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He roller coaster
He got early warning
He got muddy water
He one Mojo filter
He say one and one and one is three
Got to be good looking
Cause he’s so hard to see
Come together right now
Over me

Come together, yeah
Come together, yeah
Come together, yeah
Come together, yeah
Come together, yeah
Come together, yeah
Come together, yeah
Come together, yeah
Come together, yeah
Come together, yeah

-The Beatles


It seems the European Central Bankers didn’t read the latest issue of Institutional Investor. Had they perused the pages, they may have stumbled on an acceptable strategy from former Goldman Sachs managing partner slash US Treasury Secretary slash Citigroup chairman, Robert Rubin. In the words of writer Ben Baris, speaking on the subject of restoring the US economy Rubin said, “A potent combination of political will and the legislative agenda must come into alignment and rejuvenate Washington in order to achieve any goals.”

Funny, later in the article Rubin criticized the Europeans for how they were handling their crisis (implying their stop-and-go tactics should be avoided in the US.)

I would have liked to have been sitting with Sir Robert around an infinity edge pool at some Caribbean getaway this weekend when the European Central Bank tore away their metaphorical WWRRD bracelets in protest of added bureaucratic pressure from “above.”

The G-20 met this weekend to approve additional funding of the IMF that could backstop, particularly with respect to Europe, any nation that might come under pressure during a critical period of economic reforms. Member countries were heard to be singing a cappella to The Beatles hit song, Come Together, which explained comments after the meeting that suggested most finance ministers were on board with this move to bolster IMF resources.

That is except for two relevant parties: the US (who did not want to ask Congress for any more money) and the European Central Bank.

The IMF expressly asked the ECB to cut interest rates back further and ready the liquidity spots in hopes of further relieving economic pressure. And the US’s reluctance to probe Congress didn’t stop Treasury Secretary Geithner from laying responsibility on the back of the ECB. Even though the IMF’s stated goal of raising an additional $400+ billion was achieved this weekend, there is plenty of negativity surrounding the ECB’s discretion.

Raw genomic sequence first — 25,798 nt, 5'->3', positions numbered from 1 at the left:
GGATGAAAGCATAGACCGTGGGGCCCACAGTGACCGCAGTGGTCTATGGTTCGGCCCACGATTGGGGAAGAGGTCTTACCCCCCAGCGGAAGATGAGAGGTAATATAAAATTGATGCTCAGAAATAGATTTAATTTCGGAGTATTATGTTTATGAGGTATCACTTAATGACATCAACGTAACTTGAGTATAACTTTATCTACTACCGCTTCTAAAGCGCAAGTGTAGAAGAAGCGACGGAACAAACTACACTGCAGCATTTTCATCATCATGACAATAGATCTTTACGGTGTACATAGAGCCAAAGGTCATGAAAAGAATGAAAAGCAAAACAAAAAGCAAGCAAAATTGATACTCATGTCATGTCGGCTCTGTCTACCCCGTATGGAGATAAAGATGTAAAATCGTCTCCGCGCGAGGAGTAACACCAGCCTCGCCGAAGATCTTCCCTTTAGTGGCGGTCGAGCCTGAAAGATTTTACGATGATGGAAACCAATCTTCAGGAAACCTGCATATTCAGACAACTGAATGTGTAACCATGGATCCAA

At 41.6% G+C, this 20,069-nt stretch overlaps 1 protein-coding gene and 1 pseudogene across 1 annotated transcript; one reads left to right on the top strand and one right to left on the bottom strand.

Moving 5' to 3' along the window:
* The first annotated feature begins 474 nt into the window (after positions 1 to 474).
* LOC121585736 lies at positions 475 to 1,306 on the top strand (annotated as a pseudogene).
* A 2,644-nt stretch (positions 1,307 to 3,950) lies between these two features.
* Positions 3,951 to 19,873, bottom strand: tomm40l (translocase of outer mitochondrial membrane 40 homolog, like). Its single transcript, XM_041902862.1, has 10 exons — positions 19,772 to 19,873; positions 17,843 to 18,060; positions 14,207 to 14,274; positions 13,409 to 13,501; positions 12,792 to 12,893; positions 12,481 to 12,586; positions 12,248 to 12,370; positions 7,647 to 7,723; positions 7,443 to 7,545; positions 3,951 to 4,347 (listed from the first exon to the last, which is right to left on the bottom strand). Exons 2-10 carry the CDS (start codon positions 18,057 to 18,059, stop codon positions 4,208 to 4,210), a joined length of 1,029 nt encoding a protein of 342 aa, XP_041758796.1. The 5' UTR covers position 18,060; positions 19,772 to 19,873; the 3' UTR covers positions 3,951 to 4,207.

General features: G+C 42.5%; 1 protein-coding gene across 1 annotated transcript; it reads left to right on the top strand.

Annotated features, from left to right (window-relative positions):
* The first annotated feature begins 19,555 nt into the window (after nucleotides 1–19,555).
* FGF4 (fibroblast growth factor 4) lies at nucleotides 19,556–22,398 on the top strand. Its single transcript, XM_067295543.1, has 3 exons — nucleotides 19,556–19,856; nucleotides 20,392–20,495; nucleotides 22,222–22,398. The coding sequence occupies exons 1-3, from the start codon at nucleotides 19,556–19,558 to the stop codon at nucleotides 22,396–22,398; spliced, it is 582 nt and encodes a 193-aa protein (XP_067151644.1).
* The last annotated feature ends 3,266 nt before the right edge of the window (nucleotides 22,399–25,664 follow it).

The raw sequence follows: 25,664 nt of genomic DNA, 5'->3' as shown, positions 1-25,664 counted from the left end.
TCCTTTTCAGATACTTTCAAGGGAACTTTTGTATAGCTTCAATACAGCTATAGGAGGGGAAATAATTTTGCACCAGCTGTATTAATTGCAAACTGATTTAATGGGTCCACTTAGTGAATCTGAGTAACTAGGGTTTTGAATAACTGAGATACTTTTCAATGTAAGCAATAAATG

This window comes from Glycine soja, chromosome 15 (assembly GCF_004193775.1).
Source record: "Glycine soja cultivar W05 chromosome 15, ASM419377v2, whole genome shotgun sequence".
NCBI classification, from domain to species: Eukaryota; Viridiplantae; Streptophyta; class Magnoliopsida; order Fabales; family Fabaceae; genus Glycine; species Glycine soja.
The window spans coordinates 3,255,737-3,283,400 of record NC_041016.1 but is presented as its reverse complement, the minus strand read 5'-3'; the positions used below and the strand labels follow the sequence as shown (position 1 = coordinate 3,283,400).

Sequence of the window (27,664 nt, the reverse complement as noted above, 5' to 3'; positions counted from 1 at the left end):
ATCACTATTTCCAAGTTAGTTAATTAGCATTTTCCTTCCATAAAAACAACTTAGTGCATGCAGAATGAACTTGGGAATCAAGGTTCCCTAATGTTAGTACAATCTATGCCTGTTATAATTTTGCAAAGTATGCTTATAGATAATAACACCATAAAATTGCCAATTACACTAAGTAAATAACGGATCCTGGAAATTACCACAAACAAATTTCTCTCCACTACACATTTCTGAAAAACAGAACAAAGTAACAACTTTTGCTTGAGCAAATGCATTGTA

• ECB executive board member Joerg Asmussen

“We think we have done our task in the last months by quite a number of standard and non-standard measures we have taken,”

  • ECB Vice President Vitor Constancio

“The stance of our monetary policy is fully appropriate … It’s appropriate to the situation and the prospects that we (face) right now.”

  • ECB’s Jens Weidmann

“You cannot solve structural problems in the economy with instruments of the monetary policy.”

“Higher interest rates are also an incentive to restore lost confidence. The common monetary policy must not be used to compensate for shortfalls in reforms.”

The euro is under pressure this morning. [A major slump in German PMI manufacturing – 46.3 vs. expectations of 49.0 – is not helping, especially since recent sentiment numbers out of Germany have been cause for optimism.]  

The euro is trying for a third time to break and stay above its 20-week (100-day) moving average. A failure here bodes ill for the broader market which continues to keep the euro in its crosshairs as a major indication of risk appetite.

It’s hard to imagine a scenario in the eurozone economy that can be supportive of the euro, i.e. risks to Sovereign debt and deteriorating economic rationales to remain in the monetary union are not supportive of the euro; the only support comes from pressure on the US dollar, should it materialize to a substantial degree. Although, since this whole campaign is like an addiction to some bad hallucinogenic drug, what happens in the eurozone between now and the next round of bailout rhetoric might not really matter.

Again, we find ourselves knocking on the door of the Federal Reserve for answers.

[Heavy sigh. Exit stage left …]